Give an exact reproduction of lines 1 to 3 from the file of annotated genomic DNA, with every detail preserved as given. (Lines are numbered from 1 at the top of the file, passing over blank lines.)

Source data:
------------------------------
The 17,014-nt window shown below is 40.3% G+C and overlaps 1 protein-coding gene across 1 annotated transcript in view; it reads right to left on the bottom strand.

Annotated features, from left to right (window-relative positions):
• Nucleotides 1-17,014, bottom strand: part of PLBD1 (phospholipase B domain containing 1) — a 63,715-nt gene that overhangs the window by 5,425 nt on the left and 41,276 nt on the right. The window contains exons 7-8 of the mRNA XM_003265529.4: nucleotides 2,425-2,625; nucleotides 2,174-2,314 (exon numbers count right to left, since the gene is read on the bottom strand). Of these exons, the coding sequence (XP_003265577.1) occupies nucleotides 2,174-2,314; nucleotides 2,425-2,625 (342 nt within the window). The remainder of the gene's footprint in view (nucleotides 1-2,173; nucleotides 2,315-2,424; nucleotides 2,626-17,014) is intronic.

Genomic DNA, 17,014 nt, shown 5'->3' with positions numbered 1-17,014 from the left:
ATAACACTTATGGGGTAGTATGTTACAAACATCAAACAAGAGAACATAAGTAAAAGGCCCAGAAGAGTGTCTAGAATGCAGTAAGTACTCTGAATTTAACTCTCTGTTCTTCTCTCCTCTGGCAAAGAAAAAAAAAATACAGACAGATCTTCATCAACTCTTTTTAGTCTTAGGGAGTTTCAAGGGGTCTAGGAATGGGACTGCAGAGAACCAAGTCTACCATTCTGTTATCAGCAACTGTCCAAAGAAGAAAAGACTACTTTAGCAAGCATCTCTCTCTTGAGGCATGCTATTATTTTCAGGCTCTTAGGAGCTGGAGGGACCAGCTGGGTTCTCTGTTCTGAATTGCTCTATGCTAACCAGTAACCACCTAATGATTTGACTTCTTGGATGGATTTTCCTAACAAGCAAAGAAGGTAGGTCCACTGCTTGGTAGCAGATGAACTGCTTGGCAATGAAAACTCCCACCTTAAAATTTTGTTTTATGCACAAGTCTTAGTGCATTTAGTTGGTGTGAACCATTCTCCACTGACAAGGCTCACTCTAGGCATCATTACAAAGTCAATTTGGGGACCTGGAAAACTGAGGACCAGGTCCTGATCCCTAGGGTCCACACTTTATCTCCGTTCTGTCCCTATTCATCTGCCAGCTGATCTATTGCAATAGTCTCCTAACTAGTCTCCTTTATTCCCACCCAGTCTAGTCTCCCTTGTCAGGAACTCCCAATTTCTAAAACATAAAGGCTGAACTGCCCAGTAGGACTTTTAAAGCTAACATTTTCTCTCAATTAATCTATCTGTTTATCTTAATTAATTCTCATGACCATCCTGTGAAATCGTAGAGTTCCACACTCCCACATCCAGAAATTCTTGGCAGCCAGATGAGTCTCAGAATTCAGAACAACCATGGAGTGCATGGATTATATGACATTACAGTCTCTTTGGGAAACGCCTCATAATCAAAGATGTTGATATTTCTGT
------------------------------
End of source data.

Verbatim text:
The 17,014-nt window shown below is 40.3% G+C and overlaps 1 protein-coding gene across 1 annotated transcript in view; it reads right to left on the bottom strand.

Annotated features, from left to right (window-relative positions):
• Nucleotides 1-17,014, bottom strand: part of PLBD1 (phospholipase B domain containing 1) — a 63,715-nt gene that overhangs the window by 5,425 nt on the left and 41,276 nt on the right. The window contains exons 7-8 of the mRNA XM_003265529.4: nucleotides 2,425-2,625; nucleotides 2,174-2,314 (exon numbers count right to left, since the gene is read on the bottom strand). Of these exons, the coding sequence (XP_003265577.1) occupies nucleotides 2,174-2,314; nucleotides 2,425-2,625 (342 nt within the window). The remainder of the gene's footprint in view (nucleotides 1-2,173; nucleotides 2,315-2,424; nucleotides 2,626-17,014) is intronic.